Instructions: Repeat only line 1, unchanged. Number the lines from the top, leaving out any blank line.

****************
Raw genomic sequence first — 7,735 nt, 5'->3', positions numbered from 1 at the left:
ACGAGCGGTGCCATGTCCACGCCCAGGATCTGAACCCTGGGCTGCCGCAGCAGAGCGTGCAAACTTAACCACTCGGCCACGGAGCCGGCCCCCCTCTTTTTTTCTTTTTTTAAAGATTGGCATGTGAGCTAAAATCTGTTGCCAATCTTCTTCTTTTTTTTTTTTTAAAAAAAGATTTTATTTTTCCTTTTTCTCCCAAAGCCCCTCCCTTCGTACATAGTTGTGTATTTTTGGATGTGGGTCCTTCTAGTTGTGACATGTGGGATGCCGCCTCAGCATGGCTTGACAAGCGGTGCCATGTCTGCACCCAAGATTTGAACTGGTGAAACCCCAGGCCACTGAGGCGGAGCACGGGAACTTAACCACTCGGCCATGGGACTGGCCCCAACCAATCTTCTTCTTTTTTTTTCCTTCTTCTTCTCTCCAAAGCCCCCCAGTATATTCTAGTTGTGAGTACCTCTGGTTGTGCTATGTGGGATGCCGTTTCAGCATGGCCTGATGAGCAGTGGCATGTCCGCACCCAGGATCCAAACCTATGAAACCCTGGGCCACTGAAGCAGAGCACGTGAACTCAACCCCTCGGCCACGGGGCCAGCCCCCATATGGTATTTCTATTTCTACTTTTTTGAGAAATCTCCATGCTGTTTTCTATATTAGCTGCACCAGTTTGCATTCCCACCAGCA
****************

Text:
Raw genomic sequence first — 7,735 nt, 5'->3', positions numbered from 1 at the left: